Independent Restaurants’ Pandemic Survival Toolkit: Thriving on Community Resilience: An Abstract


Marketing and Professional Sales

Document Type


Publication Date



This research explores community resilience and its impact on the survival skills and coping abilities of independently owned restaurants in response to the COVID-19 pandemic. This rare phenomenon has provided an opportunity to investigate survival strategies during a pandemic. The Community resilience theory and related index provide the conceptual lens through which we analyzed the social and organizational systems that enabled restaurants to adapt, change, and evolve their operations post-pandemic to survive the unplanned, dramatic effects experienced by the restaurant industry. Our qualitative investigation with in-depth, semi-structured interviews of fifteen restaurant owners from multiple U.S. markets uses the means-end approach through the usage of the laddering technique. This study demonstrates both attitudinal and behavioral impacts on the restaurants and their owners, that were tempered by social capital i.e., the relationships that they had with community members including dedicated employees who were often viewed as extended family. Independent restaurant owners identified themselves as a separate, vulnerable group in the restaurant industry that not only had a high need for financial resources but also the resource of knowledge, collective organization, and a high need for a large social network. Content analysis conducted via NVivo connects the five community resilience facets: economic, infrastructure, community, institutional, and social. The findings determined that community resilience goes beyond independent restaurant owners, employees, and consumers. The significant theoretical implications extend community resilience to pandemics and beyond small rural communities that are typically impacted by natural disasters like hurricanes, tornadoes, and floods. Practical implications indicate that independent restaurants (i.e., small to medium size businesses) can utilize community resilience to guide continued marketing efforts surrounding the recovery of the restaurant industry through world-of-mouth and information sharing, as well as future policies and support from key stakeholders including local and national government. Governments could consider both employee support services and financial support solely for independent restaurants and other vulnerable small to medium size businesses.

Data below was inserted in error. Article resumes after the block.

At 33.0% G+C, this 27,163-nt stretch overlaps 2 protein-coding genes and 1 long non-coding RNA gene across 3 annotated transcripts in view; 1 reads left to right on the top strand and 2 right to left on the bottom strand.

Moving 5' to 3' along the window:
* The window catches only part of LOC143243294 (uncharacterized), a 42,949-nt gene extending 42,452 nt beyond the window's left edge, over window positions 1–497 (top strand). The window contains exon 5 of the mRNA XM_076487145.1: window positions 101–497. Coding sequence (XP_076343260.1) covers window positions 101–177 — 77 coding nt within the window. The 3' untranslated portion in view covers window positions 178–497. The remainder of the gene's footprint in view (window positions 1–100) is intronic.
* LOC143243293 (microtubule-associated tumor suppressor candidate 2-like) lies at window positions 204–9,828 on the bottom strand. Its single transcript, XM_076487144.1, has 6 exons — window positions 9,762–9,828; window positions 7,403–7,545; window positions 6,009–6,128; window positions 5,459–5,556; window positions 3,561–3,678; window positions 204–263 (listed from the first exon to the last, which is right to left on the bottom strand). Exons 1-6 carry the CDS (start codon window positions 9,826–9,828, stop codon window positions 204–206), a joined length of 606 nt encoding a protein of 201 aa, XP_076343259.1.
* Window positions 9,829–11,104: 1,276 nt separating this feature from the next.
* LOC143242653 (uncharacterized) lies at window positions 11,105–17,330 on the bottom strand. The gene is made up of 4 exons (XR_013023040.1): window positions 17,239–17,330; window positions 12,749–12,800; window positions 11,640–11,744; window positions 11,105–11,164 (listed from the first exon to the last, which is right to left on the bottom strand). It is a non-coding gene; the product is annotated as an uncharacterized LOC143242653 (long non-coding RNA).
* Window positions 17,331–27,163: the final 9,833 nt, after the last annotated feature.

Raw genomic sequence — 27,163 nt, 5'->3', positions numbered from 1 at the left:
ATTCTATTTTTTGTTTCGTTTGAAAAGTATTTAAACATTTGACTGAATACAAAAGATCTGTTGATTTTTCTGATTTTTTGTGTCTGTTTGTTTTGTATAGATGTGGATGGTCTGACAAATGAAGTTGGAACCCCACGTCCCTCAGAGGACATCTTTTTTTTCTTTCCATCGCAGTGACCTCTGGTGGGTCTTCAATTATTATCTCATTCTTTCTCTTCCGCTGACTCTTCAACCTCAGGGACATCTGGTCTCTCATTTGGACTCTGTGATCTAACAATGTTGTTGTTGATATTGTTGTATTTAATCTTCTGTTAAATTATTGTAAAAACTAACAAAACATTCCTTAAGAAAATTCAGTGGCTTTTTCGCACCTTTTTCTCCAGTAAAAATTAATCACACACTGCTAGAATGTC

Journal Title

Developments in Marketing Science: Proceedings of the Academy of Marketing Science

Journal ISSN


First Page


Last Page


Digital Object Identifier (DOI)